Influenza Type B-Related Encephalopathy: The 1971 Outbreak of Reye Syndrome in Chicago

Fred H. Hochberg, Kenrad Nelson, William Janzen

Research output: Contribution to journalArticlepeer-review

28 Scopus citations


Between Jan 15 and March 15, 1971, forty-eight grade-school patients living in western Chicago were hospitalized with an encephalopathic illness. Fourteen of these children had illnesses compatible with Reye syndrome (encephalopathy with liver impairment). Most of the children showed evidence of central nervous system (CNS) dysfunction within ten days after onset of a febrile upper respiratory tract illness. Seizures developed in 11 of the 48 patients (including 4 of the 14 with Reye syndrome). Eight of the encephalopathic patients, including 6 of the 14 with Reye syndrome, died. Two children without Reye syndrome had abnormalities of liver enzymes coincident with cerebrospinal fluid pleocytosis. Sixteen of the 24 patients tested had titer rises in serum against influenza type B only; influenza type B was isolated from throat cultures of 2 patients. This, the seventh report of CNS complications (Reye syndrome) associated with influenza type B, suggests that surveillance for neurologic sequelae should become part of the epidemiologic evaluation of influenza epidemics.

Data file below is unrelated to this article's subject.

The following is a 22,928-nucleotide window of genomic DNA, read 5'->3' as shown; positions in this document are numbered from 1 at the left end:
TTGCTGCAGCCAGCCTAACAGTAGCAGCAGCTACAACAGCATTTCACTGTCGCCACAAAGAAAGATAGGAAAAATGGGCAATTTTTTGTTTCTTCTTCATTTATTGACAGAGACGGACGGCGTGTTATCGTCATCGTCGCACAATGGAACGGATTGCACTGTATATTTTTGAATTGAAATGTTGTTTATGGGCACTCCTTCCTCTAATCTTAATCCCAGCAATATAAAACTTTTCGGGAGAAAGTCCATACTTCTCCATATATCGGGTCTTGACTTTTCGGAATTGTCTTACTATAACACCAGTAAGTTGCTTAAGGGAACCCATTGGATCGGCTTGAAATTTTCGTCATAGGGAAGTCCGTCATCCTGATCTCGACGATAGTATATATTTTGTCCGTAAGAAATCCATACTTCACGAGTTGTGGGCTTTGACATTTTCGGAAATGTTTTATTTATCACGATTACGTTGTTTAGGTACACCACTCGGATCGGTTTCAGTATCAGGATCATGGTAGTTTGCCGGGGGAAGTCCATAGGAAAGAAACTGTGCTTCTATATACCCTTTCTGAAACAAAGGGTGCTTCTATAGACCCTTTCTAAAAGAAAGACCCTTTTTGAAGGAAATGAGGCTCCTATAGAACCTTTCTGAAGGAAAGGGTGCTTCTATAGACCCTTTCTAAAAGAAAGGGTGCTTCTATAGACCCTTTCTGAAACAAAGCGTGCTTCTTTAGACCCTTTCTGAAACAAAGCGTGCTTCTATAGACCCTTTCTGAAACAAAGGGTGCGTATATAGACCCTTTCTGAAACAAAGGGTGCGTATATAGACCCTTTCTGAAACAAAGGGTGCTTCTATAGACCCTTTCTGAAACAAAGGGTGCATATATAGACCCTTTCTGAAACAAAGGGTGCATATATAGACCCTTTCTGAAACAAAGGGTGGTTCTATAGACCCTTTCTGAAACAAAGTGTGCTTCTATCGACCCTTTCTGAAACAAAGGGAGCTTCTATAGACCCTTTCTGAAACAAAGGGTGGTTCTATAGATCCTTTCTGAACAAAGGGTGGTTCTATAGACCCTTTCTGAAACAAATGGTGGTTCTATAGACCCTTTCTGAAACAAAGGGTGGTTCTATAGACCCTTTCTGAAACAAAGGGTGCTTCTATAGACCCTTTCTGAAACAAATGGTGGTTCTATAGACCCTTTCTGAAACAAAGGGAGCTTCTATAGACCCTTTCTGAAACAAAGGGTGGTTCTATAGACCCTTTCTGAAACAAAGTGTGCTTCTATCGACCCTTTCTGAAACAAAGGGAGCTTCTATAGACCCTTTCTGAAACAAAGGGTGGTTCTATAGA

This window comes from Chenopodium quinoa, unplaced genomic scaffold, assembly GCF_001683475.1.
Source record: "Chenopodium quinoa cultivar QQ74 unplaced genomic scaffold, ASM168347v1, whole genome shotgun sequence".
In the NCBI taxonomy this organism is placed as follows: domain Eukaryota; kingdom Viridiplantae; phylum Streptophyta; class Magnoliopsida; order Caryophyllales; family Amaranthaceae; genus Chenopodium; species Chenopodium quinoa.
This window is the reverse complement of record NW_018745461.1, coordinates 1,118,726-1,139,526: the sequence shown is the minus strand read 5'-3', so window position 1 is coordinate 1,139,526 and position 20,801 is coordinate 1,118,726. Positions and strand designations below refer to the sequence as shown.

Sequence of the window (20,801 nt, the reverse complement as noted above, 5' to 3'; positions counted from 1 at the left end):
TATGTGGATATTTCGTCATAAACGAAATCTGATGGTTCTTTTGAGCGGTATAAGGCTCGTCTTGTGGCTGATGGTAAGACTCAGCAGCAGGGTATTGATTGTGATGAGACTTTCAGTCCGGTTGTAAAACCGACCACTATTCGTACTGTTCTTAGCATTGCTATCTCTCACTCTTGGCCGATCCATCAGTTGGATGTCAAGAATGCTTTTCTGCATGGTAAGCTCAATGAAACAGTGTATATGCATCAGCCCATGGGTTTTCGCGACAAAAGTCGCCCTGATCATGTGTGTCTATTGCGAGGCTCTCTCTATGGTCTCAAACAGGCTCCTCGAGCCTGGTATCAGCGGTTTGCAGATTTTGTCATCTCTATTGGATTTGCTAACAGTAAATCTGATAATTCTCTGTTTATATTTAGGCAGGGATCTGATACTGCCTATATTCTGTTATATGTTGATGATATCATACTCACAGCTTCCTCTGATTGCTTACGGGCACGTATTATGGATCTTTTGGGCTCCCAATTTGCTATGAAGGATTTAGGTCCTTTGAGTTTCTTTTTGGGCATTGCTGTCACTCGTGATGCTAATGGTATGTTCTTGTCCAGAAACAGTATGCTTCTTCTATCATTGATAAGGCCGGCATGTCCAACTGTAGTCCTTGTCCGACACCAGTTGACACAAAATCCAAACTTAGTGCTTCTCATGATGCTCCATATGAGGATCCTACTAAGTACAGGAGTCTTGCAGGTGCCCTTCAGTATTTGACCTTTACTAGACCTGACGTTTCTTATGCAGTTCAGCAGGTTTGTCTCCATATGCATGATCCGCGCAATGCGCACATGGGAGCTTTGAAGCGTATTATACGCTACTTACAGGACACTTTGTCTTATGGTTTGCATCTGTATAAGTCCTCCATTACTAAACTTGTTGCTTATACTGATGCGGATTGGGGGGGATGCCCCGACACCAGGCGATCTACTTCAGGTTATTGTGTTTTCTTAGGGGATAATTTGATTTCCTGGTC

Original languageEnglish (US)
Pages (from-to)817-821
Number of pages5
JournalJAMA: The Journal of the American Medical Association
Issue number8
StatePublished - Feb 24 1975
Externally publishedYes

ASJC Scopus subject areas

  • Medicine(all)


Dive into the research topics of 'Influenza Type B-Related Encephalopathy: The 1971 Outbreak of Reye Syndrome in Chicago'. Together they form a unique fingerprint.

Cite this